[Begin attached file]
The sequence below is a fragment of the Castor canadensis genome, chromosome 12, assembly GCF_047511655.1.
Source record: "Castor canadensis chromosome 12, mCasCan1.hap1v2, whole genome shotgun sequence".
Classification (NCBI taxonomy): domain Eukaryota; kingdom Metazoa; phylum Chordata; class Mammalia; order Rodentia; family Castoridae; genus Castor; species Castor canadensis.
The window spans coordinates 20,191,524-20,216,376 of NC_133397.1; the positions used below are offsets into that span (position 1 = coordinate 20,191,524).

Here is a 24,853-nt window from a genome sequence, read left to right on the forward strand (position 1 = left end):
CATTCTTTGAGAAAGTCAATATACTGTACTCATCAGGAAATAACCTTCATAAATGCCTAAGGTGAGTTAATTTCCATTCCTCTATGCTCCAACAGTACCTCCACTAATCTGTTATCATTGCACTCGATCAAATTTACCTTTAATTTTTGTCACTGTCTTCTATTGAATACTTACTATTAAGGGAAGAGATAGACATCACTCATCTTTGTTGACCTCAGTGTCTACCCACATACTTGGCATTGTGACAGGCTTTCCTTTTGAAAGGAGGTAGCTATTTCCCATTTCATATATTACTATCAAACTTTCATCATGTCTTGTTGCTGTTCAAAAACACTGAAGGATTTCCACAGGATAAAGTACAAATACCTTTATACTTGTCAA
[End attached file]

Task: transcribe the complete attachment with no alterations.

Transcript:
The sequence below is a fragment of the Castor canadensis genome, chromosome 12, assembly GCF_047511655.1.
Source record: "Castor canadensis chromosome 12, mCasCan1.hap1v2, whole genome shotgun sequence".
Classification (NCBI taxonomy): domain Eukaryota; kingdom Metazoa; phylum Chordata; class Mammalia; order Rodentia; family Castoridae; genus Castor; species Castor canadensis.
The window spans coordinates 20,191,524-20,216,376 of NC_133397.1; the positions used below are offsets into that span (position 1 = coordinate 20,191,524).

Here is a 24,853-nt window from a genome sequence, read left to right on the forward strand (position 1 = left end):
CATTCTTTGAGAAAGTCAATATACTGTACTCATCAGGAAATAACCTTCATAAATGCCTAAGGTGAGTTAATTTCCATTCCTCTATGCTCCAACAGTACCTCCACTAATCTGTTATCATTGCACTCGATCAAATTTACCTTTAATTTTTGTCACTGTCTTCTATTGAATACTTACTATTAAGGGAAGAGATAGACATCACTCATCTTTGTTGACCTCAGTGTCTACCCACATACTTGGCATTGTGACAGGCTTTCCTTTTGAAAGGAGGTAGCTATTTCCCATTTCATATATTACTATCAAACTTTCATCATGTCTTGTTGCTGTTCAAAAACACTGAAGGATTTCCACAGGATAAAGTACAAATACCTTTATACTTGTCAA